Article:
To see the  current Internet Explorer Compatibility View list installed on your PC, paste this URL into the Internet Explorer address bar in Windows 8 or Windows RT:

File:\\%LOCALAPPDATA%\Microsoft\Internet Explorer\IECompatData\iecompatdata.xml

The current online version, which is downloaded automatically to Internet Explorer if you accept the default settings when you set up your user account, is available here:


A version number at the top of the XML file allows you to confirm whether your installed version is up to date.

The process for being added to the Compatibility View list is straightforward and is documented in this MSDN article. If you're a website developer and your site uses Flash, you have two choices:

  • If you don't care whether your site runs in the Metro version of Internet Explorer or on Windows RT, you can add a tag that prompts visitors to open the site in the desktop version of IE 10.
  • If you want your site to work throughout Windows 8 and Windows RT, you need to get it added to the CV list, after which it will always open with Flash Player enabled in both the desktop and Metro versions of IE 10.

The process of submitting a site for inclusion on the CV list is simple and is documented here. Before you do, you should test your site to ensure it won't stumble over any of the issues that so annoyed Steve Jobs. For example, you need to ensure that the content works as well with the onscreen keyboard and touch as it does with a physical keyboard and mouse. It should allow panning in all directions, pinch and zoom, and double-tap to zoom. Navigation should be smooth, and context menus should function properly. Video playback in full screen and snapped views should be smooth as well, with no artifacts when switching between views.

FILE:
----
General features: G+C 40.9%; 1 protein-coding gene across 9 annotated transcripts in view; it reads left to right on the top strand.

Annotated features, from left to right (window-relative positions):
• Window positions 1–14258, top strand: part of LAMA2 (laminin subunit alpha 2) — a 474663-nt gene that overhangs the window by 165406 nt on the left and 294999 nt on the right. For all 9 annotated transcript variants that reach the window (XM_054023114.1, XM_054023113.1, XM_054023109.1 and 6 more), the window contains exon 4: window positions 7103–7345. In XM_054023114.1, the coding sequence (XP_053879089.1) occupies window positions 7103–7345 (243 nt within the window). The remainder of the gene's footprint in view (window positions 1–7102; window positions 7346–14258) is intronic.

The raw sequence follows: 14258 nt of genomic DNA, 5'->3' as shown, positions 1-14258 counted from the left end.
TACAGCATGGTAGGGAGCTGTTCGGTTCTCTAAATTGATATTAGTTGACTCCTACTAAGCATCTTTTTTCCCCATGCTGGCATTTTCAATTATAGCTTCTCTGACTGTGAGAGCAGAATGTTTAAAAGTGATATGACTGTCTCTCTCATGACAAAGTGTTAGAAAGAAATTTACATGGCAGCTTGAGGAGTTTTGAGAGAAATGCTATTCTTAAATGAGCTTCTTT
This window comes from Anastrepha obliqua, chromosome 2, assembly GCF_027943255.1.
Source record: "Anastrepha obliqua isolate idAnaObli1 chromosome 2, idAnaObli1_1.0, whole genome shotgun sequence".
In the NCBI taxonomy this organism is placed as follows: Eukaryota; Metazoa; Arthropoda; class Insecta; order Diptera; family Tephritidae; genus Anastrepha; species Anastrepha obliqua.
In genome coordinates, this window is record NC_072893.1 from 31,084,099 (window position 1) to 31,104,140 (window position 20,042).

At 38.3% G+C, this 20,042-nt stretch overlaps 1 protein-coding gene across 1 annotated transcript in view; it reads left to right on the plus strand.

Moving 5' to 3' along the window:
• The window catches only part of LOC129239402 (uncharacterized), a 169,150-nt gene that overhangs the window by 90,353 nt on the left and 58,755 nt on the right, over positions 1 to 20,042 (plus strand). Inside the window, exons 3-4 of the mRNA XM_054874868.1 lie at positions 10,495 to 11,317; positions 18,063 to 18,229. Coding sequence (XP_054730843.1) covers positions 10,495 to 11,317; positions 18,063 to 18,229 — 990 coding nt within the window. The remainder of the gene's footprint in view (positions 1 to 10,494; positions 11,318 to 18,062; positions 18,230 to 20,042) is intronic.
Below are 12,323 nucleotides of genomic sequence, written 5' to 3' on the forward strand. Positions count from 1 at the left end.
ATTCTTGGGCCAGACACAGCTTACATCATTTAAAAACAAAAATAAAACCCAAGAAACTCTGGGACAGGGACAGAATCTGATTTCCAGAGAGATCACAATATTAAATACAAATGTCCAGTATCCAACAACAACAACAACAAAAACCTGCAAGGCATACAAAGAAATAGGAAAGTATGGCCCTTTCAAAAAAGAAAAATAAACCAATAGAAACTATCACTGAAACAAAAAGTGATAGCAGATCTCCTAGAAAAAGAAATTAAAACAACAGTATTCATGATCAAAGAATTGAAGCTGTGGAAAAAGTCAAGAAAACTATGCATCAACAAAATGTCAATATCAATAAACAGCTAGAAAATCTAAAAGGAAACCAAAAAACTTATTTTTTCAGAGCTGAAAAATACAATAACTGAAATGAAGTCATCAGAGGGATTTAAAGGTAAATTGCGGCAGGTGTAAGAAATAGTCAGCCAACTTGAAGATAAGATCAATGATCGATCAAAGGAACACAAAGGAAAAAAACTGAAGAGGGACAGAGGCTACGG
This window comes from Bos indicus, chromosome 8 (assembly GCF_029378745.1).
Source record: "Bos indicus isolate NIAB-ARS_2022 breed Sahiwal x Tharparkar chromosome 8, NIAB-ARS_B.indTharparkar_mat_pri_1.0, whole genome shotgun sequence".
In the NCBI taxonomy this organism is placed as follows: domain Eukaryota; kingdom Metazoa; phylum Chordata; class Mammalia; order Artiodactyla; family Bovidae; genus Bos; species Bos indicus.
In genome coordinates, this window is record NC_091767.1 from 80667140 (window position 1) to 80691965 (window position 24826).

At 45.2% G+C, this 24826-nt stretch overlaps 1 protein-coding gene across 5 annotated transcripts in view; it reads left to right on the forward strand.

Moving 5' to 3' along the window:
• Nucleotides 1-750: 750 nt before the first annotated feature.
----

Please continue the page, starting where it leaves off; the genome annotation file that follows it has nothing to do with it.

Submitting a site doesn't mean it will automatically be added to the list. Microsoft has to verify that the Flash content on the site works properly according to the guidelines it's laid out. When a site passes that test, it gets added to the CV list and automatically updated on IE 10. (I asked a friend who owns a Flash-based site to test the process. It took about two weeks from submission to addition to the list. She wasn't asked to make any changes.) 

The documentation notes that web developers can test Flash content in Internet Explorer 10 by adding the following registry key:

HKLM\Software\Microsoft\Internet Explorer\Flash\DebugDomain

where DebugDomain is a string value specifying the domain name as its data. (Just a domain name, not the address of a specific page.) Making that tweak allows you to test your site as if it had been added to the CV list.

That's good news for a developer, but what should you do an end user if you want your Surface RT to support Flash-based features on a site that isn't part of the official whitelist?

The best strategy is to contact the site owner and ask them to get their site on the IE 10 whitelist. Failing that, you could use the developer registry edit listed above to bypass the CV list for one and only one domain.

I'm aware of at least one third-party solution that works by tweaking the built-in CV list with your own additions. The trouble with that option is that it requires shutting down automatic updates to the CV list. And with Microsoft adding 30 domains per day to that list, on average, you're likely to miss out on a useful addition sooner rather than later,